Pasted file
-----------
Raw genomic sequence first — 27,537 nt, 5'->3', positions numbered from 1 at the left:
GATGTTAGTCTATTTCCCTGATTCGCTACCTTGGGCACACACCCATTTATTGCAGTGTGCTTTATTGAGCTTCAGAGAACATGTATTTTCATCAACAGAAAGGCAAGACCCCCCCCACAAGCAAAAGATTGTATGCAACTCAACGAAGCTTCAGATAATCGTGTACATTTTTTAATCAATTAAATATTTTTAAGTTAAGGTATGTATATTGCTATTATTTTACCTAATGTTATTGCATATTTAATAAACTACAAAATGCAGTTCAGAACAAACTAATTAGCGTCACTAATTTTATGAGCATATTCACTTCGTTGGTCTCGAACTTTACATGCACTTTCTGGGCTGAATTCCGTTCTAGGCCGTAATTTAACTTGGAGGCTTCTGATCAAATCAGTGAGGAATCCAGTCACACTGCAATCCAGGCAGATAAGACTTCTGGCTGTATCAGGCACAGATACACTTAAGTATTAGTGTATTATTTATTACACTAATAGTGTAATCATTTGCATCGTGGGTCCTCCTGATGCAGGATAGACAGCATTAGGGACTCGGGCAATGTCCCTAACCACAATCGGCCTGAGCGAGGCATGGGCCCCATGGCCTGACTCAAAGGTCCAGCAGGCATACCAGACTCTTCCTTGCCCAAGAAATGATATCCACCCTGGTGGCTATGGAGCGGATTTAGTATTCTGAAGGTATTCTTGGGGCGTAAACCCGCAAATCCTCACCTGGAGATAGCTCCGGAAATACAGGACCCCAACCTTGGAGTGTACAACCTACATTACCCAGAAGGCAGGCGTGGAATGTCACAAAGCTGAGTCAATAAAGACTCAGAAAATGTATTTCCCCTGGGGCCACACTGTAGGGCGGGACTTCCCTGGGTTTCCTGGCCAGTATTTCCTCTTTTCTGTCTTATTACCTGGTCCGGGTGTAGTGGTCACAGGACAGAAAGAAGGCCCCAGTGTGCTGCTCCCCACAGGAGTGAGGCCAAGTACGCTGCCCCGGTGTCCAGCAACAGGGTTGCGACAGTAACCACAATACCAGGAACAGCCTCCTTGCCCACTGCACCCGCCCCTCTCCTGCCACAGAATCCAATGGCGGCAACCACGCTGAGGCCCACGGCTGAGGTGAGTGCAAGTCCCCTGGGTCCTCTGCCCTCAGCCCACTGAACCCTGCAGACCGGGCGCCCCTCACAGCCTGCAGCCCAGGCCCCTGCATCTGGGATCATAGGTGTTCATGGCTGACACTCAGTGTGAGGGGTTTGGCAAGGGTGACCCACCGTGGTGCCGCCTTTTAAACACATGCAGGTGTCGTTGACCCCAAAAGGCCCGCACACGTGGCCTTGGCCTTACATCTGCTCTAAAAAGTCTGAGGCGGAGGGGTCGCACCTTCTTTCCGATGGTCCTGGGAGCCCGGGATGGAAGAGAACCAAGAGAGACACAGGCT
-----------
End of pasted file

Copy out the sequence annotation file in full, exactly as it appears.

Raw genomic sequence first — 27,537 nt, 5'->3', positions numbered from 1 at the left:
GATGTTAGTCTATTTCCCTGATTCGCTACCTTGGGCACACACCCATTTATTGCAGTGTGCTTTATTGAGCTTCAGAGAACATGTATTTTCATCAACAGAAAGGCAAGACCCCCCCCACAAGCAAAAGATTGTATGCAACTCAACGAAGCTTCAGATAATCGTGTACATTTTTTAATCAATTAAATATTTTTAAGTTAAGGTATGTATATTGCTATTATTTTACCTAATGTTATTGCATATTTAATAAACTACAAAATGCAGTTCAGAACAAACTAATTAGCGTCACTAATTTTATGAGCATATTCACTTCGTTGGTCTCGAACTTTACATGCACTTTCTGGGCTGAATTCCGTTCTAGGCCGTAATTTAACTTGGAGGCTTCTGATCAAATCAGTGAGGAATCCAGTCACACTGCAATCCAGGCAGATAAGACTTCTGGCTGTATCAGGCACAGATACACTTAAGTATTAGTGTATTATTTATTACACTAATAGTGTAATCATTTGCATCGTGGGTCCTCCTGATGCAGGATAGACAGCATTAGGGACTCGGGCAATGTCCCTAACCACAATCGGCCTGAGCGAGGCATGGGCCCCATGGCCTGACTCAAAGGTCCAGCAGGCATACCAGACTCTTCCTTGCCCAAGAAATGATATCCACCCTGGTGGCTATGGAGCGGATTTAGTATTCTGAAGGTATTCTTGGGGCGTAAACCCGCAAATCCTCACCTGGAGATAGCTCCGGAAATACAGGACCCCAACCTTGGAGTGTACAACCTACATTACCCAGAAGGCAGGCGTGGAATGTCACAAAGCTGAGTCAATAAAGACTCAGAAAATGTATTTCCCCTGGGGCCACACTGTAGGGCGGGACTTCCCTGGGTTTCCTGGCCAGTATTTCCTCTTTTCTGTCTTATTACCTGGTCCGGGTGTAGTGGTCACAGGACAGAAAGAAGGCCCCAGTGTGCTGCTCCCCACAGGAGTGAGGCCAAGTACGCTGCCCCGGTGTCCAGCAACAGGGTTGCGACAGTAACCACAATACCAGGAACAGCCTCCTTGCCCACTGCACCCGCCCCTCTCCTGCCACAGAATCCAATGGCGGCAACCACGCTGAGGCCCACGGCTGAGGTGAGTGCAAGTCCCCTGGGTCCTCTGCCCTCAGCCCACTGAACCCTGCAGACCGGGCGCCCCTCACAGCCTGCAGCCCAGGCCCCTGCATCTGGGATCATAGGTGTTCATGGCTGACACTCAGTGTGAGGGGTTTGGCAAGGGTGACCCACCGTGGTGCCGCCTTTTAAACACATGCAGGTGTCGTTGACCCCAAAAGGCCCGCACACGTGGCCTTGGCCTTACATCTGCTCTAAAAAGTCTGAGGCGGAGGGGTCGCACCTTCTTTCCGATGGTCCTGGGAGCCCGGGATGGAAGAGAACCAAGAGAGACACAGGCT